“They sent a nice man in a suit with a lot of paperwork, to explain it to us. He said there was a school, where people like me could learn to control their curses. They could provide funds to pay all my medical bills. I was too young to go to the school right away; it’s a curriculum designed for fourteen year olds and the minimum age they accept for cursed students was twelve. But there was a workaround – an apprenticeship, where I would be paired up with a full-time tutor who could help me control it, get me up to speed academically, and then when I was twelve I could take a standard academic test and, if I reached the minimum standard, be moved into the school.” He smiled, but there was no humour in it. “It all seemed a bit too good to be true, to be honest. But they explained that magic stuff was their responsibility; it was their job to clean up after curses like this. And we didn’t have any other options. So my parents signed the paperwork and the mage helped me memorise the Vow of Service to recite – I couldn’t just read it out, of course, now that I was blind – and once I was out of hospital, I packed up and headed for a new home.”
“What went wrong?”
“Nothing, technically. We both fulfilled our ends of the bargain. I watched and learned, and he taught me to control the curse. And it never hurt anybody again. My master wasn’t what I would describe as great with kids, especially naive, terrified ones coming to terms with new disabilities and being away from their parents for the first time. He was not a patient or friendly man. But I learned, and I helped him maintain the house and helped augment his magical power with mine.”
“By… purifying stuff for him?” I asked, confused.
“Sometimes. But at-will casting isn’t the most flexible way to use power. The flexible way is to use the ichor directly.” Talbot tapped the mark on his palm. “This stuff is incredibly versatile, and two mages produce more than one.”
“My friend says it’s a really bad idea to drain too much ichor. He says the body compensates and things can get unstable.”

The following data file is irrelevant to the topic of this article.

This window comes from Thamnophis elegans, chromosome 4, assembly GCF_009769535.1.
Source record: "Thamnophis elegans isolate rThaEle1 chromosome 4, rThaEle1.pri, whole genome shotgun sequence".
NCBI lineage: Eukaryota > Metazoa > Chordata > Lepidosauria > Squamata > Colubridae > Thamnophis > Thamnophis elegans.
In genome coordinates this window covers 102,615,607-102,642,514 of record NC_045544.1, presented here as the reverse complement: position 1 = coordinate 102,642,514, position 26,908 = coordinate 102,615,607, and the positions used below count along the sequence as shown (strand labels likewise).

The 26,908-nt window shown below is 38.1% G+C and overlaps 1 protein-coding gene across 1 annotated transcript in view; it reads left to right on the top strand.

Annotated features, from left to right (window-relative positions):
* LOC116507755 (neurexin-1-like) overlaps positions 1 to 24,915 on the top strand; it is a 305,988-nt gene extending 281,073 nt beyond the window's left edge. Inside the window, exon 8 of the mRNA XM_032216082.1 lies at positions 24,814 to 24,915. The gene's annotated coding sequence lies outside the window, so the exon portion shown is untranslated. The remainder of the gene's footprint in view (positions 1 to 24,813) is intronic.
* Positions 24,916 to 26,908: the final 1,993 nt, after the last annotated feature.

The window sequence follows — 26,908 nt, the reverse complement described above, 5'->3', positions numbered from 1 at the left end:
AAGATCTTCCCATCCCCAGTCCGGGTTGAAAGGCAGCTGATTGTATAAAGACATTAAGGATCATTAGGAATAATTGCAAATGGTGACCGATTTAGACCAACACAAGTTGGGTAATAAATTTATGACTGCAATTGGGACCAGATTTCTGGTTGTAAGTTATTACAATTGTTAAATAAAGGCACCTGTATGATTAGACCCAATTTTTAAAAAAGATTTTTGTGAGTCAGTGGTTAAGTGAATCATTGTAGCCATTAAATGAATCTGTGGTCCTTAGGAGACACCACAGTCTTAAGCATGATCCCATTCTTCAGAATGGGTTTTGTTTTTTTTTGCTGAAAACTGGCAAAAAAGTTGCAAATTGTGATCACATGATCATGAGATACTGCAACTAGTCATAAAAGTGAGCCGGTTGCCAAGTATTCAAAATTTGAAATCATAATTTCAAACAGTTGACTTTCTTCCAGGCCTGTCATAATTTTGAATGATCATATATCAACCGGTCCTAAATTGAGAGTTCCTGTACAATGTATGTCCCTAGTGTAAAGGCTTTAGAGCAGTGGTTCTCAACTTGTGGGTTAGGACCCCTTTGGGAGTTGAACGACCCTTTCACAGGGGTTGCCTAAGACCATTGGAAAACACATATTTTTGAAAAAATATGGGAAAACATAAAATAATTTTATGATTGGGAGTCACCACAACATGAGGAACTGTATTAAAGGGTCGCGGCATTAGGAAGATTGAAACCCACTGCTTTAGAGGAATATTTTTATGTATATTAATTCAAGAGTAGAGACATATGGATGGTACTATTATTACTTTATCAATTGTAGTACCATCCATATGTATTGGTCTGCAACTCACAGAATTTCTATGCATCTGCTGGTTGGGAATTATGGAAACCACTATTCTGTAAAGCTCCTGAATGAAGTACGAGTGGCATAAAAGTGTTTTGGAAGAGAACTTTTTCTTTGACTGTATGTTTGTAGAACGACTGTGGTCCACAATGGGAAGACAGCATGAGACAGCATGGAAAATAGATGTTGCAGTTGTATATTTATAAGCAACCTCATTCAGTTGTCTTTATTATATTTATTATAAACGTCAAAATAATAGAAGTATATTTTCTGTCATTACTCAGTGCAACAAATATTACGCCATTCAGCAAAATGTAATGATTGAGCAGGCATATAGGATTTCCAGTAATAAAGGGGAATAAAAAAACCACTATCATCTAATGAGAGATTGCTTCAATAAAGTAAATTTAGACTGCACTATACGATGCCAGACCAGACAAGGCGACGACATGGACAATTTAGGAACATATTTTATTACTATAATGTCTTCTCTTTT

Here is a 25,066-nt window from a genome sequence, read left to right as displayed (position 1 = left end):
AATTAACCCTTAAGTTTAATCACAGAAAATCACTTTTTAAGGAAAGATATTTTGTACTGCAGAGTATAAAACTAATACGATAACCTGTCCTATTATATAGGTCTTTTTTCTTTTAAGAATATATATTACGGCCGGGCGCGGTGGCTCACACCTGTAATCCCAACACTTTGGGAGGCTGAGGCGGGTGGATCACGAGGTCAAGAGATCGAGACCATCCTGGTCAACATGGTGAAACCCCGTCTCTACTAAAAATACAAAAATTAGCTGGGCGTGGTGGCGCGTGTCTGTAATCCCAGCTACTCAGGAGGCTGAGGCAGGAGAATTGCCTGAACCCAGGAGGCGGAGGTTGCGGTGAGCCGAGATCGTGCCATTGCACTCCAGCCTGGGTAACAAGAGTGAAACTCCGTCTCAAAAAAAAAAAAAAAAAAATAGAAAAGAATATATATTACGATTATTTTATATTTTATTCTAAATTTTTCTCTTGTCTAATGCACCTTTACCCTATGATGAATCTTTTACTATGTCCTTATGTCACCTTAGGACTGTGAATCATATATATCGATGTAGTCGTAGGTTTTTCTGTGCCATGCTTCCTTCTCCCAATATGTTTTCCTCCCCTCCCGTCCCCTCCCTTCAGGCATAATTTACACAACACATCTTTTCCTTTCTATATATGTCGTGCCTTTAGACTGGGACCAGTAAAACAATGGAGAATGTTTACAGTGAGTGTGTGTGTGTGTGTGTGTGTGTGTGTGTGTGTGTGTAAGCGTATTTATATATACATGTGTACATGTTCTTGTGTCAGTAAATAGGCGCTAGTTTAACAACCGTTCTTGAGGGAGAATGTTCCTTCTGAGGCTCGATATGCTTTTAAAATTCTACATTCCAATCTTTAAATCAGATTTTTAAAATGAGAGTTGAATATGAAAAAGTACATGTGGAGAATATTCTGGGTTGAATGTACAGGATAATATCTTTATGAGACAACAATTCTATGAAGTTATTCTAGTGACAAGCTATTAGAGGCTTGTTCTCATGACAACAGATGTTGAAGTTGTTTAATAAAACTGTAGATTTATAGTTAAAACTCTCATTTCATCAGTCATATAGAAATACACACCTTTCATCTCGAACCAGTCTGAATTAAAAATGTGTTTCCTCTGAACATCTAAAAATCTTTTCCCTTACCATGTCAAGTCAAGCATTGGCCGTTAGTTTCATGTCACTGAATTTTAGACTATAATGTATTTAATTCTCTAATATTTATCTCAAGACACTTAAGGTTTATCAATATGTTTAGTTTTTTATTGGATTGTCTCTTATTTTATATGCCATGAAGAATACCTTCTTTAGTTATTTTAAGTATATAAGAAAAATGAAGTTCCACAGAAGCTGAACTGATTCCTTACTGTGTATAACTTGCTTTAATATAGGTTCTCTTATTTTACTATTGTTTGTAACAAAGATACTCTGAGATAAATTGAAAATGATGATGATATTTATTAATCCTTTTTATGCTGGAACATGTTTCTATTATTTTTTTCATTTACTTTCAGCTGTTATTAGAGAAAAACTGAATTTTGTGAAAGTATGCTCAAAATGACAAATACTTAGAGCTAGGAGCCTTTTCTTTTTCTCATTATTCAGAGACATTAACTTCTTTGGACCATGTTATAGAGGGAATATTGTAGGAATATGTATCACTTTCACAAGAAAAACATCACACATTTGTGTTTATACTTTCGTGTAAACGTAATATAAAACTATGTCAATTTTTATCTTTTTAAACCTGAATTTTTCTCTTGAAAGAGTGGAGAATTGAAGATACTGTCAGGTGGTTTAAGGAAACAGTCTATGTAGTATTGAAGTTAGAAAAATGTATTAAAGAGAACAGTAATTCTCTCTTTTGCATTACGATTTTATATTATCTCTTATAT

“He’s right, which is why a smart mage would be careful not to overdraw his own ichor. I didn’t know the dangers, of course; my master was my main source of magical knowledge. I was just happy to help him out. And when I was twelve, we came to Refujeyo and I sat an academic competency test.” He sipped his tea.
“And you’ve been here ever since?”
“Oh, no, no. I failed. I failed hard. I had no idea what anything in that test even meant. It was for a curriculum designed for fourteen-year-olds, and I had a nine-year-old’s schooling. I hadn’t sat a class for three years so I was very rusty.”
“But wasn’t your master supposed to – ”
“Yes, he was. But when I got to his place, he focused exclusively on educating me about my curse. This seemed pretty sensible since it could kill me. Once I mastered that, normal education just kind of… never really resumed. I was a kid, I hated school, so I never really questioned it, and eventually I just kind of forgot. I had no scale for how far behind I was until I took that test. And then I overheard him talking to the teachers, about how sad it was that I was so far behind, about how hard he’d tried to educate me and how he was contacting specialists about my obvious learning disabilities, it was probably the brain damage from the accident, et cetera. All of that was a lie. He’d never tried to teach me anything that wasn’t relevant to how I could help him, and here he was painting this picture for the staff of how hard he’d tried in the face of my inability to learn.”
“He didn’t want you to go to school.”